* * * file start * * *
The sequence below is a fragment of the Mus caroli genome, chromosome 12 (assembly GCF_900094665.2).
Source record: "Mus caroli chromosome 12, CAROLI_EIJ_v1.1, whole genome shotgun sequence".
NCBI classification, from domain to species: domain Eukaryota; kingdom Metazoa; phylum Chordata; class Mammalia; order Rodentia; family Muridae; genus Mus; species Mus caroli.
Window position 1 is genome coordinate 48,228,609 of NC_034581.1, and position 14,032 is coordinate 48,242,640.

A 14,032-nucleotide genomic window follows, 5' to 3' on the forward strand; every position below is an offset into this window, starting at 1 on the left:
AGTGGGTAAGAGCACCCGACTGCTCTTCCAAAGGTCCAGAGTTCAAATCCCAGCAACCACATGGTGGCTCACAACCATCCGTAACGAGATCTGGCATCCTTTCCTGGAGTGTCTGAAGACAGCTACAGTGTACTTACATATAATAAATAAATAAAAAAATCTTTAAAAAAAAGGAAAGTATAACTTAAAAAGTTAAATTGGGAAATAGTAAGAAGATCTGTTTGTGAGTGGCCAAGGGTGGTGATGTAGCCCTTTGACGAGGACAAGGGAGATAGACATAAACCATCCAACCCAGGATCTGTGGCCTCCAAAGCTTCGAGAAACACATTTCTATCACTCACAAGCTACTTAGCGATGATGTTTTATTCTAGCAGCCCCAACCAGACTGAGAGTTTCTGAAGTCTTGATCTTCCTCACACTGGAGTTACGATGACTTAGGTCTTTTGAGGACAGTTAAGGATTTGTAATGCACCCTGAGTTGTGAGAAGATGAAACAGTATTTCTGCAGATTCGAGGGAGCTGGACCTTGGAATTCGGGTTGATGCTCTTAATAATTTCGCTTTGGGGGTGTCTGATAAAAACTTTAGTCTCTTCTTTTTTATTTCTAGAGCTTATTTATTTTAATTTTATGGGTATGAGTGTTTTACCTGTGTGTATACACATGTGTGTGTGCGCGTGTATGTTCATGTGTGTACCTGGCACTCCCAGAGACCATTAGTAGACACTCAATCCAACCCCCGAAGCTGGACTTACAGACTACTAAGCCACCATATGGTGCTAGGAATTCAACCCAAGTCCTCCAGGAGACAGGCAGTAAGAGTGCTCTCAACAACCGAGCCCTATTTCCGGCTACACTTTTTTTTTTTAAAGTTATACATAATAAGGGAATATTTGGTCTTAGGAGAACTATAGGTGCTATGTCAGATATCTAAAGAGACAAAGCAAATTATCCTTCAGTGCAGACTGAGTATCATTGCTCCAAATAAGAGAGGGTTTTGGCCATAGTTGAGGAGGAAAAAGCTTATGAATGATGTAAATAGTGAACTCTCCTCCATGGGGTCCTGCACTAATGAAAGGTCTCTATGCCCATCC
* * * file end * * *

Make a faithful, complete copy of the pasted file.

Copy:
The sequence below is a fragment of the Mus caroli genome, chromosome 12 (assembly GCF_900094665.2).
Source record: "Mus caroli chromosome 12, CAROLI_EIJ_v1.1, whole genome shotgun sequence".
NCBI classification, from domain to species: domain Eukaryota; kingdom Metazoa; phylum Chordata; class Mammalia; order Rodentia; family Muridae; genus Mus; species Mus caroli.
Window position 1 is genome coordinate 48,228,609 of NC_034581.1, and position 14,032 is coordinate 48,242,640.

A 14,032-nucleotide genomic window follows, 5' to 3' on the forward strand; every position below is an offset into this window, starting at 1 on the left:
AGTGGGTAAGAGCACCCGACTGCTCTTCCAAAGGTCCAGAGTTCAAATCCCAGCAACCACATGGTGGCTCACAACCATCCGTAACGAGATCTGGCATCCTTTCCTGGAGTGTCTGAAGACAGCTACAGTGTACTTACATATAATAAATAAATAAAAAAATCTTTAAAAAAAAGGAAAGTATAACTTAAAAAGTTAAATTGGGAAATAGTAAGAAGATCTGTTTGTGAGTGGCCAAGGGTGGTGATGTAGCCCTTTGACGAGGACAAGGGAGATAGACATAAACCATCCAACCCAGGATCTGTGGCCTCCAAAGCTTCGAGAAACACATTTCTATCACTCACAAGCTACTTAGCGATGATGTTTTATTCTAGCAGCCCCAACCAGACTGAGAGTTTCTGAAGTCTTGATCTTCCTCACACTGGAGTTACGATGACTTAGGTCTTTTGAGGACAGTTAAGGATTTGTAATGCACCCTGAGTTGTGAGAAGATGAAACAGTATTTCTGCAGATTCGAGGGAGCTGGACCTTGGAATTCGGGTTGATGCTCTTAATAATTTCGCTTTGGGGGTGTCTGATAAAAACTTTAGTCTCTTCTTTTTTATTTCTAGAGCTTATTTATTTTAATTTTATGGGTATGAGTGTTTTACCTGTGTGTATACACATGTGTGTGTGCGCGTGTATGTTCATGTGTGTACCTGGCACTCCCAGAGACCATTAGTAGACACTCAATCCAACCCCCGAAGCTGGACTTACAGACTACTAAGCCACCATATGGTGCTAGGAATTCAACCCAAGTCCTCCAGGAGACAGGCAGTAAGAGTGCTCTCAACAACCGAGCCCTATTTCCGGCTACACTTTTTTTTTTTAAAGTTATACATAATAAGGGAATATTTGGTCTTAGGAGAACTATAGGTGCTATGTCAGATATCTAAAGAGACAAAGCAAATTATCCTTCAGTGCAGACTGAGTATCATTGCTCCAAATAAGAGAGGGTTTTGGCCATAGTTGAGGAGGAAAAAGCTTATGAATGATGTAAATAGTGAACTCTCCTCCATGGGGTCCTGCACTAATGAAAGGTCTCTATGCCCATCC